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    10 Ways You May Be Self-Sabotaging Your Relationship

    Hindsight is always 20/20.

    Relationships can be tough. Sometimes it feels like you're doing them right, and other times it feels like literally everything is falling apart, and you're the reason behind it.

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    It’s unfortunate, but most of the time, you don’t realize how your behaviors damage your relationships until it’s too late. So we spoke to Irina Firstein, a couples therapist in New York City, to learn more about the different ways people unknowingly sabotage their relationships, and what steps they could take to prevent these things from putting a strain on their love lives.

    Alright, take out your pencil and notebook — you may want to take some notes.

    1. You always assume the worst-case scenarios are true.

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    So maybe you haven’t had the best relationship experiences. The pain that those caused can make you feel like it’s better to err on the side of caution going forward, closing yourself off from your partner; or they might influence the trust and faith that you have in your partner or the relationship. Constantly thinking that your relationship is at risk of failing isn’t healthy and can influence you to behave in ways that are detrimental, and keep you from have having a happy relationship, Firstein tells BuzzFeed Health.

    “If every time your partner is gone for a while or takes a while to respond to a text, you’re coming to catastrophic conclusions such as they must be cheating on you or not interested in the relationship anymore, it’s definitely going to create problems that otherwise may not have existed,” she says.

    However, you don’t want to not care at all about where they are or what they’re up to, she says — there’s a spectrum, and it’s best to be somewhere in the middle. TL;DR: You don’t want to assume that it’s always the worst-case scenario, but you also don’t want to be so comfortable in the relationship that you don’t think about them at all.

    2. You prioritize everything else in your life because you think your relationship isn’t going anywhere.

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    When you really like someone, more often than not you’ll do whatever it takes to show that person you care, and make them feel special and important, so that they know how good the relationship can be. But as the relationship becomes more secure — it gets more serious, or you move in together, become married, or have kids — your priorities may change.

    “When people get comfortable, they think they don’t need to do anything to maintain the relationship anymore,” Firstein says. “They get lazy and complacent. They don’t think about romance, emotions, and fostering that relationship and connection, and prioritize everything else in their lives. If you did that with a job, you’d get fired.”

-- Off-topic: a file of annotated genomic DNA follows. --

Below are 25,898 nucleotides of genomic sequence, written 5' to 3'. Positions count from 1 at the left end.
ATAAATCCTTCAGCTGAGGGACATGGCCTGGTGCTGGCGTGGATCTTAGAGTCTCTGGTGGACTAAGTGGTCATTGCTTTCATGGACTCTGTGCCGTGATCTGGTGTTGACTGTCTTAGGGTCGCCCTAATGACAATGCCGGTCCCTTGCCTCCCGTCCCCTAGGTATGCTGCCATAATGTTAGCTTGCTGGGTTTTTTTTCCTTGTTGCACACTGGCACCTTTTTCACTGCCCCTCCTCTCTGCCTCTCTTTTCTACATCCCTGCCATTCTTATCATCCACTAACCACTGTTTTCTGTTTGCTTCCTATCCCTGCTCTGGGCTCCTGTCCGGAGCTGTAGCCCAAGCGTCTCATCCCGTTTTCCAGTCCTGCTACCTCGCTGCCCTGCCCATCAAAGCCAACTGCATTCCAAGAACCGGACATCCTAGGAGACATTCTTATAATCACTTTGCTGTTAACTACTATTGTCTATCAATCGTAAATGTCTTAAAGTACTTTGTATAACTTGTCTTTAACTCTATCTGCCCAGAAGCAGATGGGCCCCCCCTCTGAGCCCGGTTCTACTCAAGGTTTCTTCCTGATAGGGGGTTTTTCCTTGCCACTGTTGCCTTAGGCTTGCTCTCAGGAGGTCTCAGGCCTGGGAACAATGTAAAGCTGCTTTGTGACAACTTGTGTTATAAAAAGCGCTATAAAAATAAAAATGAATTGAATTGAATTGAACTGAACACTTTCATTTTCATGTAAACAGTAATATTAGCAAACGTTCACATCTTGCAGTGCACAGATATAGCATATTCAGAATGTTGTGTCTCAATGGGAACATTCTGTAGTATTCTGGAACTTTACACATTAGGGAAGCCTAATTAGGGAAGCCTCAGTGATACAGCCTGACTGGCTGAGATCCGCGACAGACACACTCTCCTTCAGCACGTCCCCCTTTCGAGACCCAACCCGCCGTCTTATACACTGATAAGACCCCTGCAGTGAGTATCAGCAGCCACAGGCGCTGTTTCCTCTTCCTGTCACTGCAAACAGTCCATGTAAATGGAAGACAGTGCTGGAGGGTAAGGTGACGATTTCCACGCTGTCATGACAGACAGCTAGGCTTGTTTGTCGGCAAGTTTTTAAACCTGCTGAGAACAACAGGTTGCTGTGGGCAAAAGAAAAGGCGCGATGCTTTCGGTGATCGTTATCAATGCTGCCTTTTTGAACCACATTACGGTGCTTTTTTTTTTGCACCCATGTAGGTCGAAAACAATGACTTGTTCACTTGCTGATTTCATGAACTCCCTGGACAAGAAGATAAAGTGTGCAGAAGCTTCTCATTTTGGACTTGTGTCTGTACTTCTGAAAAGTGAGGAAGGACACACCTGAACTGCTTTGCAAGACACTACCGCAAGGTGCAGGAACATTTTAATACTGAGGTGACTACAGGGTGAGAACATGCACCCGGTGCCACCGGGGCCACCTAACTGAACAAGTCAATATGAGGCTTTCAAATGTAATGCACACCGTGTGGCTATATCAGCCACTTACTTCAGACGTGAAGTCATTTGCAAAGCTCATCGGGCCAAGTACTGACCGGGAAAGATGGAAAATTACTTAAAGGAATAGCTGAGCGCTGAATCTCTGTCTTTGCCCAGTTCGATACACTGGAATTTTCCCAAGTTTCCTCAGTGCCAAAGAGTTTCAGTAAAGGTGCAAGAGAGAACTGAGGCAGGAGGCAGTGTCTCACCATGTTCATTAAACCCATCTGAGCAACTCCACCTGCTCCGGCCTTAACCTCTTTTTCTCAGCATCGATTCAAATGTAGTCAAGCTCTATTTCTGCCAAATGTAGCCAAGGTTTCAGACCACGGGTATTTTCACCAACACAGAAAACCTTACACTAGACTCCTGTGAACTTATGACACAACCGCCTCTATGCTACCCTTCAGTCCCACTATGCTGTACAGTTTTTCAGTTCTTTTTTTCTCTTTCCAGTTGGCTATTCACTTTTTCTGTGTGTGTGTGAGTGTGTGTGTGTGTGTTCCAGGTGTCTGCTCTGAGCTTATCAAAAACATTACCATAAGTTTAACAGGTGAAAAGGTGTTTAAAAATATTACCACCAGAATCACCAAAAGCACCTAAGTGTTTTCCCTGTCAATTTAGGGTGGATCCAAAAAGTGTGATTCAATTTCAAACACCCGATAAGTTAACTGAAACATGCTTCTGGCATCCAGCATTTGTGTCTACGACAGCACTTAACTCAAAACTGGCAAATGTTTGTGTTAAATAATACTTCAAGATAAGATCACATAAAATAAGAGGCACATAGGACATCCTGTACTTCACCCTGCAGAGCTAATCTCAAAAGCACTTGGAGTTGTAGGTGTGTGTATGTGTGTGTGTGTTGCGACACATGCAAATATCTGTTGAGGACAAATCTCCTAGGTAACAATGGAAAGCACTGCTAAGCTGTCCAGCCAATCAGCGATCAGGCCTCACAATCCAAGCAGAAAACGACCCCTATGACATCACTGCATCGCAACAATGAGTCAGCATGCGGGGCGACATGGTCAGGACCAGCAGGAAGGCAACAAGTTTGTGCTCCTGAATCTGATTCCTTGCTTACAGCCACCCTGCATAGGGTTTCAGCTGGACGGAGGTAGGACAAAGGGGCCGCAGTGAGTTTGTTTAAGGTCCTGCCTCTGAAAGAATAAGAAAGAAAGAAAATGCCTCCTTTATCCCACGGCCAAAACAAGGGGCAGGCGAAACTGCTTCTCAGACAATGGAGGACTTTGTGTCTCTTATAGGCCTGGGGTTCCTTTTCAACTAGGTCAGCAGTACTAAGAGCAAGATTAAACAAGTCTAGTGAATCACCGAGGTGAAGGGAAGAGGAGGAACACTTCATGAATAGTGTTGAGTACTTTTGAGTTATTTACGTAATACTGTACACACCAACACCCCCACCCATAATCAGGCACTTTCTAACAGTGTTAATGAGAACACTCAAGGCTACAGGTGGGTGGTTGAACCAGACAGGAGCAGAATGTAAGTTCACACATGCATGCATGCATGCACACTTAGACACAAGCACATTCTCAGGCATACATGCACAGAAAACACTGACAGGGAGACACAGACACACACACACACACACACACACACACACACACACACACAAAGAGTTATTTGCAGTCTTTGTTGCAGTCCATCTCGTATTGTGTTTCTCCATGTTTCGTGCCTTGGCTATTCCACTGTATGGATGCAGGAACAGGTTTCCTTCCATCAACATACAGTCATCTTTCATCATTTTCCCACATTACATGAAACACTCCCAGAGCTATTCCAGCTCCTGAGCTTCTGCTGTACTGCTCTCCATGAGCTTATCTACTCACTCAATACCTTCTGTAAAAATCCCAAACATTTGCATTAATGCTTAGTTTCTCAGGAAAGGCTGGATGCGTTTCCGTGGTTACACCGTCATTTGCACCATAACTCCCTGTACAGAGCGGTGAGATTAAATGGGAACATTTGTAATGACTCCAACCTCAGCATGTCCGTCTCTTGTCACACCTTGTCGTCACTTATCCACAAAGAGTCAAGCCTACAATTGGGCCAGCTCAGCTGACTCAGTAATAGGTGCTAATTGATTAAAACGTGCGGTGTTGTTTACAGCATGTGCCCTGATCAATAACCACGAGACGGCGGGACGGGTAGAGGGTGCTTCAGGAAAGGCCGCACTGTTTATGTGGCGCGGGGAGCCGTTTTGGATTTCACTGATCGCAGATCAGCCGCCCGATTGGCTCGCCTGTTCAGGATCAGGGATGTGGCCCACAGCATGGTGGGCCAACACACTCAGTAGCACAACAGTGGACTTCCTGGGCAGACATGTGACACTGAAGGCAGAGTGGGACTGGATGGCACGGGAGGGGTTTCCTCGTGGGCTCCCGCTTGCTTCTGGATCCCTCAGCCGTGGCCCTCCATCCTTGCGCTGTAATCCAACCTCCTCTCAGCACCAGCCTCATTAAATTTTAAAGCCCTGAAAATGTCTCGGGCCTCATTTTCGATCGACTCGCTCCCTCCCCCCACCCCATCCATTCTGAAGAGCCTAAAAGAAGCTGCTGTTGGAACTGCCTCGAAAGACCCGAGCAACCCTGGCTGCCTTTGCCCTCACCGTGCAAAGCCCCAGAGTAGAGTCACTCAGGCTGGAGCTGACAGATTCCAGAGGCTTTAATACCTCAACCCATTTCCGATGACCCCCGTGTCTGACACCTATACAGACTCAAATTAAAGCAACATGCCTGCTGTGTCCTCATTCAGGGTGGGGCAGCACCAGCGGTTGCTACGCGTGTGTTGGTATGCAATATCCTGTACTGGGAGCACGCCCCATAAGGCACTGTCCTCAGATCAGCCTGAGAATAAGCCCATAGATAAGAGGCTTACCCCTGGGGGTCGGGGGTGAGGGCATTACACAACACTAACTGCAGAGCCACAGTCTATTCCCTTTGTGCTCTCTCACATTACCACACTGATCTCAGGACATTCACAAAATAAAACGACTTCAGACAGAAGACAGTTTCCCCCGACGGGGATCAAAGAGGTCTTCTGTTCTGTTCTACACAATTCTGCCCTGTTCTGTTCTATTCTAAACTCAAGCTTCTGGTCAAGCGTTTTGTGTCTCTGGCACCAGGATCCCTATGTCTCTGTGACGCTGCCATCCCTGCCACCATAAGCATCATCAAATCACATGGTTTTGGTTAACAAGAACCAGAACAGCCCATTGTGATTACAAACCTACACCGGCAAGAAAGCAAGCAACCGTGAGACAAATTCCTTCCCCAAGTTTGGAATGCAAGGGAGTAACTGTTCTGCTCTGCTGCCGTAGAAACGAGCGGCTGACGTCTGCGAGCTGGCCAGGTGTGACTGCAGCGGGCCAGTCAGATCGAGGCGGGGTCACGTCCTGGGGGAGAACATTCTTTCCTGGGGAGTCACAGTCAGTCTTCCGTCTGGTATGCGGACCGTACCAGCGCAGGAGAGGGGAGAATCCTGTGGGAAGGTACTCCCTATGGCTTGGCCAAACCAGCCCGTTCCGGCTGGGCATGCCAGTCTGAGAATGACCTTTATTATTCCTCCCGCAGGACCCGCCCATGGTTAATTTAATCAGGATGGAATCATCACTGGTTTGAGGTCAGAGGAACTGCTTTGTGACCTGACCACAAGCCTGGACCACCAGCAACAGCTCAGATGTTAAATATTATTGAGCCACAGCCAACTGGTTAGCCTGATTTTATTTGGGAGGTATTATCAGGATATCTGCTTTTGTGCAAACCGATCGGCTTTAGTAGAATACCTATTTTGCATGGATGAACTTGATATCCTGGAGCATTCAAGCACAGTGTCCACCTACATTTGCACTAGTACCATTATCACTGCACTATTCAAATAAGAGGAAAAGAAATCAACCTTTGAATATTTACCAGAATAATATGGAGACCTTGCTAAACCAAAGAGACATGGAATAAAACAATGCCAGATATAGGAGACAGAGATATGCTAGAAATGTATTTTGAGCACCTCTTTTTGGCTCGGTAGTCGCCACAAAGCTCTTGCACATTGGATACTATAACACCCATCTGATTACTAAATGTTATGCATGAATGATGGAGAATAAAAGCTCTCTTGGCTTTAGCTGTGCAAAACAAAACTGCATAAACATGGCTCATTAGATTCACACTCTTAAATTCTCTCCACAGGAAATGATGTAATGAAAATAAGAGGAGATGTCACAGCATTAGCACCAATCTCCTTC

She says it’s important to not take your partner for granted. It’s tempting to only prioritize work, kids, friends, etc. when you feel like you have such a secure relationship. But neglecting someone can be the fastest way to lose them, she explains.

    3. You put meaning and motive behind the things your partner says or does.

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    Your brain wants to protect you from getting hurt or being taken advantage of (amen!). But these defenses can go too far, encouraging you to look for selfish motives behind why your partner is saying or doing nice things for you — there’s no way they’re ~fooling~ you with those romantic gestures. But overthinking your partner’s every single move, in the hopes of outsmarting them, is only going to hurt your relationship, Firstein says.

    “There’s a motivation for everything that we do. When someone does something nice, they do it because they want something good to be happening. The motivation is good, whether it’s sustained or not,” she explains. “Why question a good deed? It’s important to look for what’s good in the moment, and accept it for what it is.”

    If they say “I love you,” listen to them. Don’t just assume they’re saying it because they want something from you. Firstein recommends being appreciative of the things your partner says and does for you — don’t belittle their actions or put your own thoughts in their head.

    4. You play the ~blame game~ because your partner is an easy target.

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    It’s hard to take responsibility for your actions and life problems when things aren’t going your way, and it can be tempting to blame your partner for the things you’re upset about. Why? Because when you’re comfortable, you assume your partner will love you unconditionally, and that there will be minimal repercussions, Firstein explains.

    “Clients have said things like ‘I put on 10 pounds because you’re driving me crazy,’ ‘I'm so stressed because you don’t do anything you say you’re going to do,’ and ‘My relationship with my mom is awful because she hates you,’" she says. "It’s an easy fallback position for tough situations you find yourself in. Making a habit of this behavior is extremely destructive and will result in your partner feeling bad about themselves and eventually resenting you.”